22 commentsWas this review helpful to you?YesNoReport abuse
24 of 25 people found the following review helpful
on September 2, 2007
Taleb is insufferable. His writing meanders around in a sort of self-absorbed epiphany, from his life story, about which he appears to have almost no self-awareness, by way of his intolerant ravings at various Nobel laureates for their blindness to their own fallibilities, a trait he shares in spades, to at last some extremely thought provoking notions on the uncertainty of things. If you can wade through all the former, you may well be rewarded by the latter. But it is a tough slog. His earlier "Fooled by Randomness" was a much better book. His ideas were less developed but at least he seems to have had an editor who insisted he write for the reader.
0CommentWas this review helpful to you?YesNoReport abuse
29 of 32 people found the following review helpful
on June 23, 2007
An interesting but somewhat obvious thesis: highly improbable events with a large impact play a large role in the world; because of this the future is impossible to predict (the 1987 stock market crash, the fall of the USSR, the rise of the internet, etc). NNT (as he refers to himself) provides a lot of interesting examples and shows clearly how 'risk management' is generally a fraud.

He attacks economics and economists for their heavy reliance on mathematical techniques that bear little resemblance to reality. He nicely shows the ridiculous assumptions made by economists, giving an example of a Nobel laureate whose model didn't match the facts. But since the model used elegant mathematics, he received the Nobel.

However, too often he says it's relatively straightforward to prove blah blah blah, but then doesn't. We're supposed to take it on faith that he's got some proof for his claim. Also, he annoyingly talks about how much smarter he is than everyone else, disparaging everyone he can think of. NNT's ego gets in the way of much of the book. This windbag could have written a 100 page book just as effectively, but clearly likes to hear himself write being so impressed with himself.
33 commentsWas this review helpful to you?YesNoReport abuse
25 of 28 people found the following review helpful
on June 26, 2007
Taleb has an important but rather simple message to deliver. It can be summed up in three words: Rare events happen. That was the point of Fooled by Randomness (which is a better book), and it is the point here.

Once this main point is made (and it is irrefutable), there are any number of embellishments, examples, and explanations that can help the reader round out his or her understanding of the concept. This would be a 5-star book if the author had written it to help the reader understand the basic concept and its implications.

Instead, the book reads like an ego trip. His delivery is maddening. He seems to be filled with anger. The book viciously attacks many well-meaning, competent people in academia, finance, science, and other fields for no apparent reason, other than that they don't see (or agree with) his point.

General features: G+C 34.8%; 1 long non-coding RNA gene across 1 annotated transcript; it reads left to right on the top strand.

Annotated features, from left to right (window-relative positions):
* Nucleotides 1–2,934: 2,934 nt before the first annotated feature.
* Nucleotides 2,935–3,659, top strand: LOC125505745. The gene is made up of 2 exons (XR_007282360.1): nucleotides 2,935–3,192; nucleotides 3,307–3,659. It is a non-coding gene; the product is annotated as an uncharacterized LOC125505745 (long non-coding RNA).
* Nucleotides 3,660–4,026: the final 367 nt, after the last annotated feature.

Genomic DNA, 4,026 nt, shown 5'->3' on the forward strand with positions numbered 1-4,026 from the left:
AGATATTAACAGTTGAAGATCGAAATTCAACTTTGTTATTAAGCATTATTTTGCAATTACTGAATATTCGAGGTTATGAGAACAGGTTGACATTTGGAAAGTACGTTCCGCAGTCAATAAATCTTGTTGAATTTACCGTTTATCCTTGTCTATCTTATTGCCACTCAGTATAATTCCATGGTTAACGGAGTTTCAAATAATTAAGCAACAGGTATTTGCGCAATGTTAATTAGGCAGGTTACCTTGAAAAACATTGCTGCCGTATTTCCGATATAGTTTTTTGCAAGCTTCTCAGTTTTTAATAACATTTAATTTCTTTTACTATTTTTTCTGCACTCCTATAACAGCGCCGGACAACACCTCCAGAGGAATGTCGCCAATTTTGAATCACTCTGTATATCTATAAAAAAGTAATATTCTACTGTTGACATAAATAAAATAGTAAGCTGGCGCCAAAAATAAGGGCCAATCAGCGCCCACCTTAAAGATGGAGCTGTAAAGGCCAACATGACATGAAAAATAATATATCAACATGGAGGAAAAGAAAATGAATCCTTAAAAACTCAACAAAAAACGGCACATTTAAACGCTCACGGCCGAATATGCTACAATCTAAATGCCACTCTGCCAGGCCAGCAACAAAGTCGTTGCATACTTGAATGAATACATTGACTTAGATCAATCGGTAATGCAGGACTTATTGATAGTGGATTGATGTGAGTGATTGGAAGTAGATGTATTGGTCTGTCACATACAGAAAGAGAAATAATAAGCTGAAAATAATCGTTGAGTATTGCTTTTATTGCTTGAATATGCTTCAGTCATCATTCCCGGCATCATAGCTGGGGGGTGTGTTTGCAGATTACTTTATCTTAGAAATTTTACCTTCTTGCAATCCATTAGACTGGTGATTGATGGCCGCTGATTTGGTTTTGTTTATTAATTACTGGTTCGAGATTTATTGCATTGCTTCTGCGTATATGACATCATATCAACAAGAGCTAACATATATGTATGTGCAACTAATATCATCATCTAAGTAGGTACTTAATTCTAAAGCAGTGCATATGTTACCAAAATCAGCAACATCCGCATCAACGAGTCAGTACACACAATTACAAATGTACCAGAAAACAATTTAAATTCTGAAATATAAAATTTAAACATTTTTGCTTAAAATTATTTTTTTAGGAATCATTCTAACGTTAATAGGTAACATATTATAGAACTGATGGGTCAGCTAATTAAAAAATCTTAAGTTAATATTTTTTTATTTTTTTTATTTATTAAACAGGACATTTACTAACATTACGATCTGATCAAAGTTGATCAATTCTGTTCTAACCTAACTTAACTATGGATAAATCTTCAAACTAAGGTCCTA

For that reason, I found the book hard to read. Some reviewers have called it funny; I found no humor in it. Instead, what I found is an author who clearly thinks he is smarter than everyone else and allows that to get in the way of clarity. He seems to take joy in belittling those who "outrage" him by their stupidity. (Really, what kind of person gets "filled with rage" over others being unable to see an academic point?)

Another quality that makes this book hard to read is the deliberately opaque way that Taleb chooses to make many of his points. If there is a straightforward way or an obscure way to make a point, he consistently selects the obscure way...using unfamiliar references, saying "secundo" instead of "second," inventing a non-existent author to make a point about book sales rather than choosing a real-life example, and so on. Taleb seems to think such writing is "erudition" (a quality he clearly admires). I believe that it puts an unfortunate academic-style veil over the book.

I've learned from both of Taleb's books--Fooled by Randomness and this one. I've learned not only the main point--that rare events happen, and they happen more often than we usually expect--but I've also learned something about how not to write. Writing I most admire is deliberately written to be understood, not to get in the way of understanding.
11 commentWas this review helpful to you?YesNoReport abuse
32 of 38 people found the following review helpful
on August 11, 2007
The fundamental premise of the book is that it is the unknown or highly improbable events that have the biigest impact. There are myriad examples of how business, society and individuals closely monitor the known risks yet do not position to limit the downside of negative black swans or expose themselves to positive black swans.

The concepts in the book are good. For example the fallacy of trying to apply rational predictive tools, like normal distribution curves, to social science being one of the best ones. It is interesting with the current subprime mortgage issues causing roller coaster fluctuations on the market over the last couple of weeks: it reinforces that market experts have little idea about what is really going on.

I also like the concept that history is always written with 20/20 hindsight. NNT looks at diaries at the time immediately prior to WW1 which don't predict the turmoil, but to historians after the event it was all as plain as day as to what was happening.